The 2010/2011 Mavericks Surf Contest® is also proud once again to participate in this year’s Big Wave World Tour. The Tour features the best big-wave riders and local standouts in the world, and creates a ranking system linking international big-wave events to crown a Big-Wave World Champion each year. Commented Tour Founder and big-wave icon Gary Linden, “The eventual Mavs Contest winner last season, the talented Chris Bertish from South Africa, was able to stop Brazilian hellman Carlos Burle among others in the six man final. But Carlos persevered and was ultimately crowned the first-ever Champion of the Big Wave World Tour at the season’s end. Sitting in the middle of the Tour calendar and known to provide the supreme challenge big-wave wise, we expect that Mavericks will once again be the pivotal event in determining the next World Champion.”
Source: Mavericks Surf Contest
- 03 August 2010 | Surfing
William Woo is Brazilian surfer and a federal deputy in his country.
He has been surfing for 25 years, but with his new political responsibilities there's not much time to hit the waves.
Also, he lives in Brasilia, the capital of Brazil, and that is a long way to the coast. Woo started surfing in Bertioga, in the "Paulista" coast, and founded Overline Surfboards, a surfboard company.
The surfer-politician is trying to create new laws that can make a surfer's life easier, such as a new policy for traveling with boards in planes.
William Woo is also working closely with Ibrasurf, the Brazilian Surfing Institute.
- 02 August 2010 | Surfing
The Association of Surfing Professionals (ASP) PRIME US Open of Surfing presented by Hurley and Nike 6.0 saw its first glimpse of action today with veteran campaigners mixing with young talent to march through the event’s trials while top seeds hit the water in ASP Grade-2 Pro Junior action.
Surfers competing in the ASP PRIME US Open of Surfing are out to establish themselves as the globe’s finest talent on the ASP World Ranking while ASP Pro Junior competitors are looking to find their way atop their regional ratings to qualify for the ASP World Junior Tour.
Luke Davis (Capistrano Beach, CA), 17, put in an impressive performance today to advance into the US Open of Surfing main event after taking out his Round of 32 ASP Pro Junior heat. The young Californian defeated former ASP Dream Tour surfer Ben Bourgeois (Wrightsville Beach, NC), 31, and progressive standout Clay Marzo (Maui, HI), 21, in the trials to advance through to the Round of 128 of the men’s main event.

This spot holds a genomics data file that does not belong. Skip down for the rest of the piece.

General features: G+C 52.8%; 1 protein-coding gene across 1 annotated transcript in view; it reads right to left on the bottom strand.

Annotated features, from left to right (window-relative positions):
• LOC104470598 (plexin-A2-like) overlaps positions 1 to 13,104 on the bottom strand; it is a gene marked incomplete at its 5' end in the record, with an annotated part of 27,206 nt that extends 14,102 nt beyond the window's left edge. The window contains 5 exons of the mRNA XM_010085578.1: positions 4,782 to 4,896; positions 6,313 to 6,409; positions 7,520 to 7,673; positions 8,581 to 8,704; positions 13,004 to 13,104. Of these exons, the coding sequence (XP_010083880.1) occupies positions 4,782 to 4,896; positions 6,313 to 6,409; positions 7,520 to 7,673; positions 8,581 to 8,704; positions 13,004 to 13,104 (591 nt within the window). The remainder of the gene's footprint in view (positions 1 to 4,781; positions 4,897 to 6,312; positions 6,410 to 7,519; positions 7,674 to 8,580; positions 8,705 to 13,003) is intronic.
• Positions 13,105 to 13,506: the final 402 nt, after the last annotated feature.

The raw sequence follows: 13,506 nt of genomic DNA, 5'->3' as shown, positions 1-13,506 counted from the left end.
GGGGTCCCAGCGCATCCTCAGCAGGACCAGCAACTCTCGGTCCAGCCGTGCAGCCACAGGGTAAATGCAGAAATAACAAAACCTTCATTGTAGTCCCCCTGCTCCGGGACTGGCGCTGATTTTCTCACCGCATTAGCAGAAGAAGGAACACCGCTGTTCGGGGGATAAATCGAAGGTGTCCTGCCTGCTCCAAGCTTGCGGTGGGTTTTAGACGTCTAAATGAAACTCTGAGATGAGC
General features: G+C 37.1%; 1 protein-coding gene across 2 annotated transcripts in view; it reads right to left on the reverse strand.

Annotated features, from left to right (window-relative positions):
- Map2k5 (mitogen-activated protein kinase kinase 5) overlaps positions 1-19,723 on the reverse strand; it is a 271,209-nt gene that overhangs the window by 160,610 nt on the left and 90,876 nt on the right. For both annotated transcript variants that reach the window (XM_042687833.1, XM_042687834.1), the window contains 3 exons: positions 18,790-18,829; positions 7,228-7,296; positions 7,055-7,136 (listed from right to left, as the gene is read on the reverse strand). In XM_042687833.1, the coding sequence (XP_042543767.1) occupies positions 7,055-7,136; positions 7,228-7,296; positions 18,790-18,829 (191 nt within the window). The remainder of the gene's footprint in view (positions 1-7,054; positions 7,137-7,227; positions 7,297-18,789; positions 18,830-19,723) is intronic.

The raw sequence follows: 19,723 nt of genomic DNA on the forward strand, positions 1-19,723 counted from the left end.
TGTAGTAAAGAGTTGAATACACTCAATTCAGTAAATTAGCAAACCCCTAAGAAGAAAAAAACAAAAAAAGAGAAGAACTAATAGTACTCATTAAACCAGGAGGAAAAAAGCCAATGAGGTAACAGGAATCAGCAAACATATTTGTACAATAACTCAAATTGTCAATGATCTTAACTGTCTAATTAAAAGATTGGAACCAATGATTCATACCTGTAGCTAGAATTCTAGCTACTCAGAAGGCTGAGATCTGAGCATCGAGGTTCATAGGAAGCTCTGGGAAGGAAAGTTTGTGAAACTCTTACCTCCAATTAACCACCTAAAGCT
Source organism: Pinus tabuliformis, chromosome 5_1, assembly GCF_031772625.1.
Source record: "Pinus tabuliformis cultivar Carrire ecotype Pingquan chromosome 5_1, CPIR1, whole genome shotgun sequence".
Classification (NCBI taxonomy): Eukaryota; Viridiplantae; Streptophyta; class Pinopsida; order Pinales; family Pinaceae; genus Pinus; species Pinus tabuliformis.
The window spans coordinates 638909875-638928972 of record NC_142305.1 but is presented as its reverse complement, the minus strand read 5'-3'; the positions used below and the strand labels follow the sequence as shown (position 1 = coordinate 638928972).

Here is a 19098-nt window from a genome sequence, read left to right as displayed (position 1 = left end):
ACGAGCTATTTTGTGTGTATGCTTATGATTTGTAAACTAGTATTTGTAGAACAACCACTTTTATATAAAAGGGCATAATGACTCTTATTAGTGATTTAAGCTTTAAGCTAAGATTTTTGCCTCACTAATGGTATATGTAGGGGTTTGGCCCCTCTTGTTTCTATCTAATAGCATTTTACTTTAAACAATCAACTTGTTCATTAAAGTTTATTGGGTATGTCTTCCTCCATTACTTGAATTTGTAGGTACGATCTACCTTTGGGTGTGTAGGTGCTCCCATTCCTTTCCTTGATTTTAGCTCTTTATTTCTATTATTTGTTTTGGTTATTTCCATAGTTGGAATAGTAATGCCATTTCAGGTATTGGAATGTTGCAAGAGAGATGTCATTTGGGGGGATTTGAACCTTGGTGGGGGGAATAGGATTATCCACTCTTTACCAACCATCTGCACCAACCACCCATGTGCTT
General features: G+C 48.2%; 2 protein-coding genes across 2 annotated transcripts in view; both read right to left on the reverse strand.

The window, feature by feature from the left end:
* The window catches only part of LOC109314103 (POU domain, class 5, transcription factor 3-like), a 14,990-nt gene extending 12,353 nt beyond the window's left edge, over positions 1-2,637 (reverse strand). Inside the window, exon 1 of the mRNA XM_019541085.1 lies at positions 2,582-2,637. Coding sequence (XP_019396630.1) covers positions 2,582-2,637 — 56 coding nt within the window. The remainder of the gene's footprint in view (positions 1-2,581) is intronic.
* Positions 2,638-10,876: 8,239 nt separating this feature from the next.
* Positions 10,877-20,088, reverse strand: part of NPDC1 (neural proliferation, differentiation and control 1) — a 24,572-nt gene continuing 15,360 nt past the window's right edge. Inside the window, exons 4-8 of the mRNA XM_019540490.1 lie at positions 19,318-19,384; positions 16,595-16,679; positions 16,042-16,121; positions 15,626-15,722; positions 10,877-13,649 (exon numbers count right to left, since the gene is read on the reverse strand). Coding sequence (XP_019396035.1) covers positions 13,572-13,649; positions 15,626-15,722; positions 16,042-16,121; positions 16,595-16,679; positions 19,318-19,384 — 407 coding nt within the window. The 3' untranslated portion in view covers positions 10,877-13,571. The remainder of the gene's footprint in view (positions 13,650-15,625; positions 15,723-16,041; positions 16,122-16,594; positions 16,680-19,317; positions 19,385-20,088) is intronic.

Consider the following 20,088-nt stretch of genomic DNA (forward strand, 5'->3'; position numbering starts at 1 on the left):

“I feel really good,” Davis said. “It was a long day and that last heat was really hard. I’m just stoked that those waves came through at the end and I won my Pro Junior heat as well, so it’s been a pretty good day.”
Davis, who is a constant standout on the ASP Pro Junior rankings, is hungry to capitalize on the priceless ratings points on offer at this year’s ASP PRIME event to help his ASP World Ranking.
“I did one major event last year, but didn’t do well so hopefully I can do well out here,” Davis said. “Getting into this event is definitely good for me. I want to start doing more events to help my World Ranking, especially next year.”
Ola Eleogram (Hana, HI), 24, was another standout in today’s US Open Trials. The talented regular-footer honed into the peaky lefthanders breaking into South Huntington Beach Pier to take out three consecutive heat victories to advance into the main event.
“I felt really good out there and I just stuck to the lefts all day,” Eleogram said. “I’m stoked to be in the main event. I had a bad start to the year and only did a couple of events. I fell short of making it into the main event, but I’m stoked that I got into the trials and had the chance to make it through.”
Mike Losness (San Clemente, CA), 29, who finished 3rd at the US Open in 2006, stylishly pushed into the main event with massive fins-out maneuvers and hopes he can continue to tear through the rounds.
“This is the one event that I’ve wanted to win since I was a kid,” Losness said. “I finished in the Semifinals back in 2006 and I don’t know if that was the best I’ll ever do in this event, maybe this year is a second chance. I don’t know.”
Kolohe Andino (San Clemente, CA), 16, started strong in his Round of 32 ASP Grade-2 US Open Junior Pro heat by smashing one of the highest single wave scores of the day with a variety of carves and tail drifting turns to the tune of an 8.33 out of 10 to take out his stacked opening round heat over current ASP North America Pro Junior Series ratings leader Evan Geiselman (New Smyrna Beach, FL), 16, who advanced behind Andino in second.
“I saw that I had Evan (Geiselman) in my heat and I was kind of worried because he’s been ripping and he’s been beating me lately too,” Andino said. “People say that we’re rivals, but we’re actually best friends too. I just wanted to get a really quick start because I was really nervous. I got one and started getting it going so that was nice.”